The Mughals, like the British later on, were fortunate to arrive in India when they did in the early 1500s as the existing powers fought among themselves – but without the military talents, leadership, and sheer ruthlessness of men, such as Babur or Robert Clive, they might not have been able to establish their dominance.
Promising heirs carried off by disease or rulers losing their minds such as the Ottoman ruler known as “Ibrahim the Crazy”. Babur conquered India but his Mughal dynasty was able to establish itself because his grandson Akbar who succeeded to the throne when he was only 13, prove to be not just an outstanding ruler but also reigned for 49 years.
Catherine the Great came to Moscow from a minor German court at the age of 15 to marry the heir to the Russian throne. He was a nightmare but she survived and flourished. When her husband became king, she promptly overthrew him and became one of Russia’s most successful rulers.
The rising naval powers of Portugal, the Netherlands, and England -showed similar mobility and flexibility as they crossed oceans to build their empires.
Empires generally showed the importance of seizing control of rich territories, Russia was the great exception. The Rurikids, based originally in what is now Kyiv, welder together a host of tiny principalities into a state with potential enemies on all sides. With a small population, often poor land, it had scant means to support itself and its armies. Lieven shows the emergence of Russia with a top-heavy, oppressive government that had to rely on coercion and its small landed elite to extract the resource it needed to survive. The Romanovs, greatly expanded Russian territory, Seizing part of Poland and moving east and south, they also added to their problems. When she inspected the newly conquered territory of Kazan, with its great variety of peoples Catherine the Great exclaimed, “And yet we have to make a coat that will fit them all”.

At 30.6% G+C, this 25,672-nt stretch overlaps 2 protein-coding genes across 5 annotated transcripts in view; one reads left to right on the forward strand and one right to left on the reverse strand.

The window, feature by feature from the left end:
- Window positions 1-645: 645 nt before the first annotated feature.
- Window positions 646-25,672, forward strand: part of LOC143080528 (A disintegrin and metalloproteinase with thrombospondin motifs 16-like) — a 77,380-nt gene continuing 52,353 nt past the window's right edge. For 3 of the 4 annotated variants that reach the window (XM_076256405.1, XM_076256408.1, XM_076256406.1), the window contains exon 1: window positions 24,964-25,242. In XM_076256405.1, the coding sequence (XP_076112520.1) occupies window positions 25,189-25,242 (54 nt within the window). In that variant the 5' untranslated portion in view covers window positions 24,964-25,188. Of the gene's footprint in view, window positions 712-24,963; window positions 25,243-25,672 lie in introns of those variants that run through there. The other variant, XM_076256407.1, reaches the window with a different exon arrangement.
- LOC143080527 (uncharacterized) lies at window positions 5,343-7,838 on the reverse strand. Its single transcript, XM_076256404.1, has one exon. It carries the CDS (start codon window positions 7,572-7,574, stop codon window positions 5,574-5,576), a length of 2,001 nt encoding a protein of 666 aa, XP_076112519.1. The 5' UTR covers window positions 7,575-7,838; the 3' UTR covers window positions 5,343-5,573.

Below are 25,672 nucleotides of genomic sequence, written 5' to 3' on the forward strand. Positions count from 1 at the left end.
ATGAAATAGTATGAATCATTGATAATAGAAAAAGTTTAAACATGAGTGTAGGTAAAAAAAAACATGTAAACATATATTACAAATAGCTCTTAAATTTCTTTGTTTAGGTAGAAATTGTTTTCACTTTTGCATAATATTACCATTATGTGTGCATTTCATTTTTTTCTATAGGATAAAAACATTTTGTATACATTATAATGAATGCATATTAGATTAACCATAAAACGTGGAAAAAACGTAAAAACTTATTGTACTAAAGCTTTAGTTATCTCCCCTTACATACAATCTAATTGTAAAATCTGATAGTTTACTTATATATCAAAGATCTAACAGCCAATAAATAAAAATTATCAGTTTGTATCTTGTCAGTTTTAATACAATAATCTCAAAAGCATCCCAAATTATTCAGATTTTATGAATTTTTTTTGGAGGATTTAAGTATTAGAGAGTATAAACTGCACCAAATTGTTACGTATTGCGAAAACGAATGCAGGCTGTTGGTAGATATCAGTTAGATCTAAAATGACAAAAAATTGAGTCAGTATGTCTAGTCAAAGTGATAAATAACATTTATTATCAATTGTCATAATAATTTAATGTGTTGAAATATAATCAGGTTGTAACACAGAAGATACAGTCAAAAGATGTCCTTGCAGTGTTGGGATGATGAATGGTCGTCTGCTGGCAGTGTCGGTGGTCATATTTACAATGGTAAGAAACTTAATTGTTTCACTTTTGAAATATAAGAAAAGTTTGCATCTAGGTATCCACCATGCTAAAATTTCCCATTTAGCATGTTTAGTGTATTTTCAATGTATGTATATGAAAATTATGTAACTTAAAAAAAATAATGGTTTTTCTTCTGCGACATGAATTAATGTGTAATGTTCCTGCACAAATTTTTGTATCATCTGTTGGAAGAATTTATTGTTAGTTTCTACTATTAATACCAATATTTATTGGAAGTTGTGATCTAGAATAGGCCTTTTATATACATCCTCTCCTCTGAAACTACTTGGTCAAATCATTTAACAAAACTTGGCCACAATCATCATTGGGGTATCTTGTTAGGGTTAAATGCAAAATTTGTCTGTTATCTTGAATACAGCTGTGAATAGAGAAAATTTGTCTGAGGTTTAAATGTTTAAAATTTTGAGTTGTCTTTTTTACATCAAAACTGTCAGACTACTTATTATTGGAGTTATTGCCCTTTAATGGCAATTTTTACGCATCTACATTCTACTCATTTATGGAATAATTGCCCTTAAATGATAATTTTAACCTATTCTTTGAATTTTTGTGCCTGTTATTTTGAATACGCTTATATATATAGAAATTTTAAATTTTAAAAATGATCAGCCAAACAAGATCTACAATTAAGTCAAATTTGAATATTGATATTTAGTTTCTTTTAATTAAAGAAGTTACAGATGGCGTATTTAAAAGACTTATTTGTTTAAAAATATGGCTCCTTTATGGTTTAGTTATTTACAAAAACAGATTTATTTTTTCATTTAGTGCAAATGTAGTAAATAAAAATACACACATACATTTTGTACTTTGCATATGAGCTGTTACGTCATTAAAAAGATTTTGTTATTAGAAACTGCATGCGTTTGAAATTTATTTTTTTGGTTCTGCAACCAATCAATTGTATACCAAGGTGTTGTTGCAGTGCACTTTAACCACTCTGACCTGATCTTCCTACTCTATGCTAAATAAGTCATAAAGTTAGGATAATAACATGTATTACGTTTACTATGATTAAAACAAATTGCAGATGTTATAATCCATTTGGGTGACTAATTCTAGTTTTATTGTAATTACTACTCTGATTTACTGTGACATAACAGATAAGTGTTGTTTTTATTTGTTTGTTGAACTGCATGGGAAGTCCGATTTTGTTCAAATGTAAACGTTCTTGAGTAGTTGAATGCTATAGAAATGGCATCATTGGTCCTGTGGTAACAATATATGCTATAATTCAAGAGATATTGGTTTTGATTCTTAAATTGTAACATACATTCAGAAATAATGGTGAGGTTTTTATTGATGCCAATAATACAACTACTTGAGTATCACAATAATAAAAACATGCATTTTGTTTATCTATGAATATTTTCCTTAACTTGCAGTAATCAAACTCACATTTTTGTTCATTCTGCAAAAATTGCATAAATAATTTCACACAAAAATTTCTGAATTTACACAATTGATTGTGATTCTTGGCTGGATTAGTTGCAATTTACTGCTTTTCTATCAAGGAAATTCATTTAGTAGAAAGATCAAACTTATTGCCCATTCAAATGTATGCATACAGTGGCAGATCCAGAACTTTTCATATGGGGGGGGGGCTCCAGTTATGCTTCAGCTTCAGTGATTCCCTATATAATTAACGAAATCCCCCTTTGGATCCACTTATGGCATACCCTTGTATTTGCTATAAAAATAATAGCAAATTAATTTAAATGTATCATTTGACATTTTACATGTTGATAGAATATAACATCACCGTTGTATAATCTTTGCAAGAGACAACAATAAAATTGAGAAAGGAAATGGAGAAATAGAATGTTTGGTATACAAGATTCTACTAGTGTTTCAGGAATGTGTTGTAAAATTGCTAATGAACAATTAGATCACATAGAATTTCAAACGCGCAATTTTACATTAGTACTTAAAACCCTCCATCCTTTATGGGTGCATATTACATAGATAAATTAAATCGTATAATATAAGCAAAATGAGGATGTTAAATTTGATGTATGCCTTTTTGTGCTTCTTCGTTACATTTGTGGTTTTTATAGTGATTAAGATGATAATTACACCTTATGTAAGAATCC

Louis XIV would never have gone incognito to mix with ordinary people, as Peter the Great or Akbar did. Chinese emperors were believed to hold the Mandate of Heaven, with their chief responsibility to keep the balance between Earth and Heaven. They were not there to run their empires, but to perform the religious rituals correctly.
Akbar, the most tolerant of Indian emperors, led on the battlefield and was a great administrator. He also loved paintings, poetry and was good at carpentry, and was also fascinated by different religions. Maria Theresa of Austria produced 16 children overhauled much of her empire’s administration and waged war on her hated enemy, Frederick the Great of Prussia.
Russia today, with its attempts to expand by conquest, China with its Han dominance and its use of loans to bring small nations under its influence, and the US with its informal empire in Central America and the Caribbean, Lieven asks is the age of the empire really finished?
For millennia much of the world was ruled by Emperors a handful of individuals claimed no limit to the lands they could rule over and no limit to their authority, as they operated under normal human constraints and often claimed superhuman or divine authority.
Across the world people, willingly or unwillingly, fell into orbit around figures who reshaped or destroyed entire societies, imposed religions, and invaded rivals.
In the Shadow of the Gods: The Emperor in World History by Dominic Lieven, Allen Lane £35/ Viking $40, 528 pages.